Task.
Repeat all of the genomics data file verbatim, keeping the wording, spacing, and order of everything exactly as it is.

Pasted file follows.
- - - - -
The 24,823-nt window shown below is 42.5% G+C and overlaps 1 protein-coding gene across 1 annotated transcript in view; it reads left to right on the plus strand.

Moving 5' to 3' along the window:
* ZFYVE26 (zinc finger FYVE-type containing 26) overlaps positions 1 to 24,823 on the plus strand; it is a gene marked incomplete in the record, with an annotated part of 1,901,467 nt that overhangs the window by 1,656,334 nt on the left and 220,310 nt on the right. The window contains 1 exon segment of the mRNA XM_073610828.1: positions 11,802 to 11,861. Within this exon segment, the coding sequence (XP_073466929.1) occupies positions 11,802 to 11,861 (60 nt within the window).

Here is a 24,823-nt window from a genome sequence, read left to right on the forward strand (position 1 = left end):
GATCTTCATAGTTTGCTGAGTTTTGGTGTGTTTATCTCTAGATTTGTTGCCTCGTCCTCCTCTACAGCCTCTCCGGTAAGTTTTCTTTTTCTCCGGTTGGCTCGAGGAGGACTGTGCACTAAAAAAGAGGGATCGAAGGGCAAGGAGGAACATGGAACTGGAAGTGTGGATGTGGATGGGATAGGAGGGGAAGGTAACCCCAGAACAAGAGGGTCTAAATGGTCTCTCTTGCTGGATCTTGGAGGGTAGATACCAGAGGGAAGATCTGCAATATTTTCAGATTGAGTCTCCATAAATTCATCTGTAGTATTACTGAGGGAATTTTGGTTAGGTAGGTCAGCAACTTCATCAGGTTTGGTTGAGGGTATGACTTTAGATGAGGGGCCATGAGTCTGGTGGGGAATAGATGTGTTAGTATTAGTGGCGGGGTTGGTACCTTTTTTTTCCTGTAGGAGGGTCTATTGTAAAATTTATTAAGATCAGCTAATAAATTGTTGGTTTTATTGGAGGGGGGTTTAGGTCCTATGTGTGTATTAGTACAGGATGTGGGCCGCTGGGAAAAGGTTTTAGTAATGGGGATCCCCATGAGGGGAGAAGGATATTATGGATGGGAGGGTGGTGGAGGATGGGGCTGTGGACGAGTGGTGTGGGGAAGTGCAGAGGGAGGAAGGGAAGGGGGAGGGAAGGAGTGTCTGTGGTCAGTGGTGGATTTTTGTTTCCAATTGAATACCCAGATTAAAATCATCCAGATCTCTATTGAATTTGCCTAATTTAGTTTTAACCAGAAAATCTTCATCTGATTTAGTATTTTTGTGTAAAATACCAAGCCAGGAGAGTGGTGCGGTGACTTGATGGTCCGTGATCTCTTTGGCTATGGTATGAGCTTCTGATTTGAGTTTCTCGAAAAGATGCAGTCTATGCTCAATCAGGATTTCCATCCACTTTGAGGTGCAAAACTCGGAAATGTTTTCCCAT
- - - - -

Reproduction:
The 24,823-nt window shown below is 42.5% G+C and overlaps 1 protein-coding gene across 1 annotated transcript in view; it reads left to right on the plus strand.

Moving 5' to 3' along the window:
* ZFYVE26 (zinc finger FYVE-type containing 26) overlaps positions 1 to 24,823 on the plus strand; it is a gene marked incomplete in the record, with an annotated part of 1,901,467 nt that overhangs the window by 1,656,334 nt on the left and 220,310 nt on the right. The window contains 1 exon segment of the mRNA XM_073610828.1: positions 11,802 to 11,861. Within this exon segment, the coding sequence (XP_073466929.1) occupies positions 11,802 to 11,861 (60 nt within the window).

Here is a 24,823-nt window from a genome sequence, read left to right on the forward strand (position 1 = left end):
GATCTTCATAGTTTGCTGAGTTTTGGTGTGTTTATCTCTAGATTTGTTGCCTCGTCCTCCTCTACAGCCTCTCCGGTAAGTTTTCTTTTTCTCCGGTTGGCTCGAGGAGGACTGTGCACTAAAAAAGAGGGATCGAAGGGCAAGGAGGAACATGGAACTGGAAGTGTGGATGTGGATGGGATAGGAGGGGAAGGTAACCCCAGAACAAGAGGGTCTAAATGGTCTCTCTTGCTGGATCTTGGAGGGTAGATACCAGAGGGAAGATCTGCAATATTTTCAGATTGAGTCTCCATAAATTCATCTGTAGTATTACTGAGGGAATTTTGGTTAGGTAGGTCAGCAACTTCATCAGGTTTGGTTGAGGGTATGACTTTAGATGAGGGGCCATGAGTCTGGTGGGGAATAGATGTGTTAGTATTAGTGGCGGGGTTGGTACCTTTTTTTTCCTGTAGGAGGGTCTATTGTAAAATTTATTAAGATCAGCTAATAAATTGTTGGTTTTATTGGAGGGGGGTTTAGGTCCTATGTGTGTATTAGTACAGGATGTGGGCCGCTGGGAAAAGGTTTTAGTAATGGGGATCCCCATGAGGGGAGAAGGATATTATGGATGGGAGGGTGGTGGAGGATGGGGCTGTGGACGAGTGGTGTGGGGAAGTGCAGAGGGAGGAAGGGAAGGGGGAGGGAAGGAGTGTCTGTGGTCAGTGGTGGATTTTTGTTTCCAATTGAATACCCAGATTAAAATCATCCAGATCTCTATTGAATTTGCCTAATTTAGTTTTAACCAGAAAATCTTCATCTGATTTAGTATTTTTGTGTAAAATACCAAGCCAGGAGAGTGGTGCGGTGACTTGATGGTCCGTGATCTCTTTGGCTATGGTATGAGCTTCTGATTTGAGTTTCTCGAAAAGATGCAGTCTATGCTCAATCAGGATTTCCATCCACTTTGAGGTGCAAAACTCGGAAATGTTTTCCCAT